I never was one to run off with the rest of the youngun's to play. I had rather hang out with the folks that were cookin.' I would ask question after question, and usually got answers. I still use those answers today. I do most all the cooking at home.

One of the old men opened the pit for me to see inside. There were two pigs that had been cut in half, right down the middle. I, of course, had to know where they came from and the old man explained why the "dawgs" were so tired. They were "catch dawgs" and, with a little help from a "bay dawg," caught the pigs the previous night. Dang, no wonder they were asleep when we arrived. The men would open the pit from time to time and mop a liquid over the pigs. It was white vinegar and water, a little honey, crushed garlic cloves and hot, red pepper flakes, with salt and black pepper. I still use that very mopping sauce today on my barbequed pork.

The wives of these old men began to appear from the cabins. They were dressed in simple dresses made from flour sack material, my mom made her casual dresses from the same. The women were carrying pots, bowls and Dutch ovens loaded up with potato salad, baked beans, collard greens, swamp cabbage, you name it, and it was there. The smells were incredible!

Around five in the afternoon, a light blue pickup truck came around the corner loaded with crates full of fresh, sweet corn. The farmer apparently lived around there, and everyone seemed to know him. Three crates of corn were unloaded and carried to the shed. Number three washtubs were brought out and filled with the ears of corn, still in their shucks. An enormous amount of salt was added and the tubs were filled with water. The corn was allowed to soak, and the old man apologized that the corn should have soaked all night, but the farmer had forgotten to bring it out. Old coffee pots, with the guts removed, came out as the corn was added to the grill. They stuck the corn everywhere there wasn't pig. Butter was placed into the coffee pots, and they were placed on gas-burner stoves that had been set up out and away from the pits. When the corn had cooked, the burnt shucks were pulled back and served as "handles." The whole ear was dunked into the butter, salted and peppered, then handed off to waiting kids.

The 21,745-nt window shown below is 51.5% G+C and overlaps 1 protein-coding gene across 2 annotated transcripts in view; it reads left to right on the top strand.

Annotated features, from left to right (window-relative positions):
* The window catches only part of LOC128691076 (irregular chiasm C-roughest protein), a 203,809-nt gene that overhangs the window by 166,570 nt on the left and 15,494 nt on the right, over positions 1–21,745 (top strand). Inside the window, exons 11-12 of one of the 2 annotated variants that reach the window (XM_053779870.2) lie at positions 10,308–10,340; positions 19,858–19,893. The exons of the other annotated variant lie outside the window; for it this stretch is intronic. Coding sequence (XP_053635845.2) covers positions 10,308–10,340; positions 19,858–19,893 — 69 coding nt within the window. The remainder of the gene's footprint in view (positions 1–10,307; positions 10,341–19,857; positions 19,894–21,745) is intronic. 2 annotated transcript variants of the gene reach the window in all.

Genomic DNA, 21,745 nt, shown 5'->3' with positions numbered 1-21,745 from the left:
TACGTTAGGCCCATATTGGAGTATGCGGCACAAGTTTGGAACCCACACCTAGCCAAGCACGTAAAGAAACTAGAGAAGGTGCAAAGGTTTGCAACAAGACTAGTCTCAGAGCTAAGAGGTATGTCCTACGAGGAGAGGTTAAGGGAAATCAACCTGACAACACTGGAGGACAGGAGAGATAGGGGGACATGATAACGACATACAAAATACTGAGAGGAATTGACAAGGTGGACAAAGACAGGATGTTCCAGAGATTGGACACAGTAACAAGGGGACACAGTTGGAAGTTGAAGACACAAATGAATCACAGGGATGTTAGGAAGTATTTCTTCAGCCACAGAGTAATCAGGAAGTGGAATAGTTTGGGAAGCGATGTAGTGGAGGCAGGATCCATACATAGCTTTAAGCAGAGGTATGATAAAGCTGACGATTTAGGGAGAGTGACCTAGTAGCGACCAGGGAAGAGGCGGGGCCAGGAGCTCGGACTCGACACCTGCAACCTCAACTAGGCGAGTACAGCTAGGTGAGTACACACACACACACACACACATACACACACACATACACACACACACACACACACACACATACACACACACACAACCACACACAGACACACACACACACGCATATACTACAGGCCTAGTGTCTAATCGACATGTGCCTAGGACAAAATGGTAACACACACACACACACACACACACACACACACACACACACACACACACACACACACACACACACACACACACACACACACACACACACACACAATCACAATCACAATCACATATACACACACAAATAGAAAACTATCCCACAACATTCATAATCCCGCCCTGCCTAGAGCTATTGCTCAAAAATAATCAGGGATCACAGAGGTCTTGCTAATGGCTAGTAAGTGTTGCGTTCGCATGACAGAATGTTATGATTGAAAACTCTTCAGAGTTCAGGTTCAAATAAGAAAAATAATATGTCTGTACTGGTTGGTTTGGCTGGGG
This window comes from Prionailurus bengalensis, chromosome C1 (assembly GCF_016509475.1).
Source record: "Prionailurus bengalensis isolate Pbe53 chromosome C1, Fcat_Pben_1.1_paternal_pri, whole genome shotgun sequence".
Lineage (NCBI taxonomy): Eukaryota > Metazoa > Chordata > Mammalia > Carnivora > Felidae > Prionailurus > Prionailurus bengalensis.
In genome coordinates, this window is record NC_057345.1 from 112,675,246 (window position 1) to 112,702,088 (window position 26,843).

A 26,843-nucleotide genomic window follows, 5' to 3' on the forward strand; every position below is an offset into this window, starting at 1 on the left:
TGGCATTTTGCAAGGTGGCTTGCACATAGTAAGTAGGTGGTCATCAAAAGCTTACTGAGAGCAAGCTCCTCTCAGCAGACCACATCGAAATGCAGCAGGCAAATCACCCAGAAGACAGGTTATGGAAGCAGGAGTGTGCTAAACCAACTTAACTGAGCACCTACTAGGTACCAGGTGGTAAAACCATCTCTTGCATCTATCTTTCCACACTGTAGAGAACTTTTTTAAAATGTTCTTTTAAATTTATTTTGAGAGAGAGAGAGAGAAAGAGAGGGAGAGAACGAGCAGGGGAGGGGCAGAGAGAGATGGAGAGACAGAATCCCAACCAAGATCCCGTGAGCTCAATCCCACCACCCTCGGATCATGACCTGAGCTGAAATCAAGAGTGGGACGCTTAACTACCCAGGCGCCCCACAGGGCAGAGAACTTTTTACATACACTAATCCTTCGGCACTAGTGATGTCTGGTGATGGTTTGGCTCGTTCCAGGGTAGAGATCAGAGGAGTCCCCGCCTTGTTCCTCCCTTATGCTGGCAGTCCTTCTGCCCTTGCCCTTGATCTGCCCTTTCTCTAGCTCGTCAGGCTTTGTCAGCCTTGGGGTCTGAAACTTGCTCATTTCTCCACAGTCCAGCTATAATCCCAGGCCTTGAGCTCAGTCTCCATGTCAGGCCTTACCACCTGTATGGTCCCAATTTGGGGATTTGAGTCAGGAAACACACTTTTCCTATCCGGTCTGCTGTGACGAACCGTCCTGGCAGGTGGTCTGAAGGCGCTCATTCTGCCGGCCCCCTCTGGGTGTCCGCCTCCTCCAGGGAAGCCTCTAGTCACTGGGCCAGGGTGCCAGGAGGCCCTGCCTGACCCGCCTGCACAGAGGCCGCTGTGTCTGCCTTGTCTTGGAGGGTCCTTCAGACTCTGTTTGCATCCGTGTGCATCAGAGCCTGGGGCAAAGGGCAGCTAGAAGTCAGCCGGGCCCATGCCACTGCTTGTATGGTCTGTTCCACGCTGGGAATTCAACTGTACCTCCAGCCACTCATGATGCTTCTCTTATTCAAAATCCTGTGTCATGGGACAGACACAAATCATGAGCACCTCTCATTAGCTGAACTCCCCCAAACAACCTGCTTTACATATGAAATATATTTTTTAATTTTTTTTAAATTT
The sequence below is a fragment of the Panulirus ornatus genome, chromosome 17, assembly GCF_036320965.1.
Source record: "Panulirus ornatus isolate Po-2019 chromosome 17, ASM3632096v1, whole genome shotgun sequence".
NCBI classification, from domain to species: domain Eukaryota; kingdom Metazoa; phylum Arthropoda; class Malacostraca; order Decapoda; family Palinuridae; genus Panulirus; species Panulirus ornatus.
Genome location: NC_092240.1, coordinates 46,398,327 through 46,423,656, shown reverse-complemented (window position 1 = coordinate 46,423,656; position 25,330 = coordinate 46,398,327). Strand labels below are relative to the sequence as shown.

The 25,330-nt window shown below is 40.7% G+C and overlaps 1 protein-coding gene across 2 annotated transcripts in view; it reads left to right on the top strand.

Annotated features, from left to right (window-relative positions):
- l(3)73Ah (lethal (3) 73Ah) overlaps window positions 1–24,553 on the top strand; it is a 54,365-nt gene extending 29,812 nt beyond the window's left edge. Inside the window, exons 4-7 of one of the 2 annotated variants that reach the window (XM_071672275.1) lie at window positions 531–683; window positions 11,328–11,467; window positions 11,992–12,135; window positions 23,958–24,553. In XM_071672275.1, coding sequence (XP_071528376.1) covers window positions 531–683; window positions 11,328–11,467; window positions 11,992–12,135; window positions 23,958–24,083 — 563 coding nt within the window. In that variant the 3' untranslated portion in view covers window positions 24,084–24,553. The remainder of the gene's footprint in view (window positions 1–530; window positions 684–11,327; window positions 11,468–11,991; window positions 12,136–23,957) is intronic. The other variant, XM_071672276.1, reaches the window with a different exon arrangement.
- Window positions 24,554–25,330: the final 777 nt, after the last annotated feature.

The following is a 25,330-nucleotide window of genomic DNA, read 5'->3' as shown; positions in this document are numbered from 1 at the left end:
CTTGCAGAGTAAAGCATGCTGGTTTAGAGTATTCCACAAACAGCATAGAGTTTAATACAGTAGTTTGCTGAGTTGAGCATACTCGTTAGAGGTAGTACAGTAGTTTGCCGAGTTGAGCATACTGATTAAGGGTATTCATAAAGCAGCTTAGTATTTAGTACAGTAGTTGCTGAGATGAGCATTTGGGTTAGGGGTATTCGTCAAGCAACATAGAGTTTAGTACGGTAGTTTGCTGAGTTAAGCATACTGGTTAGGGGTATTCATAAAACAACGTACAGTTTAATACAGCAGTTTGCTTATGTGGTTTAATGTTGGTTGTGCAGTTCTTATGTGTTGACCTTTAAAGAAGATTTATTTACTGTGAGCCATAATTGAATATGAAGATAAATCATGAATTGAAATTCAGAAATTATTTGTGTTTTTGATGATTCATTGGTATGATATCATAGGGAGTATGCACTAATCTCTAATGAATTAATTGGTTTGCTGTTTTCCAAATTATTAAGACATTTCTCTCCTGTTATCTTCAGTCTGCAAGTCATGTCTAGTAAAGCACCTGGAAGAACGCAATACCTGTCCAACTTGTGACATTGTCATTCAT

People were showing up from everywhere. Cars pulled up, people brought more food. Bare light bulbs had been strung around the area, and a few of the old men were playing guitars, banjos and fiddles. Hushpuppy batter was being mixed with fresh, green onions, and then dropped into hot, hog lard. The pigs were removed; one side at a time, and the meat was pulled away from the bones, while another added homemade barbeque sauce and mixed into the steaming pork. Conversations could be heard, and laughter would erupt from time to time, as bluegrass music filled in the blanks.

It seemed to happen quickly. We had been there for hours, but seemed like minutes. The food was being served to maybe fifty folks. They all knew each other, and the best part; we had been accepted into this wonderful, festive gathering. I ate 'til I couldn't breathe! That was the best!

Over the years I have hosted a few gatherings, none the likes of the one on the lake. I often thought about that camp on the banks of Cypress Lake. I realized, even back then, the food wasn't the important part. It was the gathering; the fellowship of friends; a time to mingle and catch up on all that had happened.

The three of us returned time, and time again; the scene never changed. I haven't been back as an adult. I've tried to find that special place a few times when I visit back home. I have yet to. But I would hope they still have those wonderful parties; those gatherings.

See y'all next week... ~ Capt. Gary

About Gary:

Gary grew up in central Florida and spent much of his youth fishing the lakes that dot the area. After moving a little closer to the coast, his interests changed from fresh to salt. Gary still visits his "roots" in the "lake behind the house."

He obtained his captain's license in the early '90's and fished the blue waters of the Atlantic for a little over twelve years. His interests in the beautiful shallow water flats in and around the famous Mosquito Lagoon came around twenty-five years ago. Even though Captain Gary doesn't professionally guide anymore, his respect of the waters will ever be present.

Gary began fly fishing and tying mostly saltwater patterns in the early '90's and has participated as a demo fly tier for the Federation of Fly Fishers on numerous occasions. He is a private fly casting and tying instructor and stained glass artist, creating mostly saltwater game fish in glass.